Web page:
Stripey Sensations, the Zebra.

Another class trip was the stimulus of the natural world projects, this time to a resource right on our doorstep, the Natural History Museum. The girls selected an animal that inspired or interested them and the research began. I found it refreshing to note that while the internet was available to all students they did not rely solely on it, displaying a vigorous use of books as a resource also.

Flying Foxes.

Topics included Pandas, Flying Foxes, Leopards, Hippos, Giraffes, Zebras, Kangaroos, Lions and Tigers. I think you’ll agree that there was something for everyone to learn in the presentations of the projects and as Ashley reported to me “the class presentations are a chance to display the new-found and immense knowledge gained with the other eager knowledge seekers”

If you are interested in learning more, I know that the ladies of the senior class would be delighted to show you around their room where their projects are on display.

Big School Mooos! Senior Infants Dairy Tasting.

Fun Food & Nutrition!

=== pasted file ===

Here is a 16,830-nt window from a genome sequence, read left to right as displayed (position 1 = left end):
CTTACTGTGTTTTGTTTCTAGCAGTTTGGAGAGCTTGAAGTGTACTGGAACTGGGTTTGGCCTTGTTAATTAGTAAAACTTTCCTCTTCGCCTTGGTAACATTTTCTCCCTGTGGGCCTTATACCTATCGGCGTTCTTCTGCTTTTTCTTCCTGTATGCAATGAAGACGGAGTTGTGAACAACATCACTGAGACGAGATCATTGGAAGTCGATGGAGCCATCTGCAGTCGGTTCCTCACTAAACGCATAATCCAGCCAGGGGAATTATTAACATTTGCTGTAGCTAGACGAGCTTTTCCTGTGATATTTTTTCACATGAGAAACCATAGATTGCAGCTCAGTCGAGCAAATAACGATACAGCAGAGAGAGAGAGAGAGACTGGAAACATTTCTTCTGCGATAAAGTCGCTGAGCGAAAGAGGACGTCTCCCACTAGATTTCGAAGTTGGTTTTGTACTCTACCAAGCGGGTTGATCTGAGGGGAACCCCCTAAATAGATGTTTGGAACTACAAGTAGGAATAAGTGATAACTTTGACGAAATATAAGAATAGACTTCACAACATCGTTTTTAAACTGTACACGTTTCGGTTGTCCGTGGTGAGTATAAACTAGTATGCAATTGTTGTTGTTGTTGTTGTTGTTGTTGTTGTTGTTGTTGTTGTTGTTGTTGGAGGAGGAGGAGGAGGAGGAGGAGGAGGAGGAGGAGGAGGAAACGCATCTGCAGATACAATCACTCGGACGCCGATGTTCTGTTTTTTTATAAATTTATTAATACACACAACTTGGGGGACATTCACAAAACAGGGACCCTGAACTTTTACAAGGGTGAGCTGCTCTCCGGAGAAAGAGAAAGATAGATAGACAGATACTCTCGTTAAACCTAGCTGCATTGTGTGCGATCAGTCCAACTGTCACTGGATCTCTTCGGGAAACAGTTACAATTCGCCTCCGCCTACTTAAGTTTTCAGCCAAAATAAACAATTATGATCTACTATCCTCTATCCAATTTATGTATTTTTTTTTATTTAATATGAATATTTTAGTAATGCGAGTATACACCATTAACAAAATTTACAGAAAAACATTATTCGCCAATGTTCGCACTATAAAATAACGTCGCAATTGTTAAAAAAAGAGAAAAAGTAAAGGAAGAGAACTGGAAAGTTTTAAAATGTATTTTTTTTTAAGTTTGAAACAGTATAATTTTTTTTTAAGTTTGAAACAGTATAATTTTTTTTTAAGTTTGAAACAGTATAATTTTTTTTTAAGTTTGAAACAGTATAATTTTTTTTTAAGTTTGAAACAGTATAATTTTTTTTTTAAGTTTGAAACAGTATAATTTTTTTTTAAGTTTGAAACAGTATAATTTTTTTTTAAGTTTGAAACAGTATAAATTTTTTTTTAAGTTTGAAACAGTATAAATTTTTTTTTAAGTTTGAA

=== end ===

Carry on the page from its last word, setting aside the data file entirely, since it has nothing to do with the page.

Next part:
Who says learning can’t be tasty and fun? Not our Senior Infant class, that’s for sure. Any class that involves tasting cream, cheese, chocolate, home-made scones and ice-cream is sure to remain in the minds for a long time.

Discussing the food before tucking in!

Modern teaching practices extol the virtue and indeed necessity of hands on tactile experiences to the young learner, but it was Maria Montessori at the turn of the last century who recognised involvement of the senses as the essential learning tool of the child.  Throughout the Montessori curriculum we see the engagement and refinement of the child’s senses to organise and classify the world around them.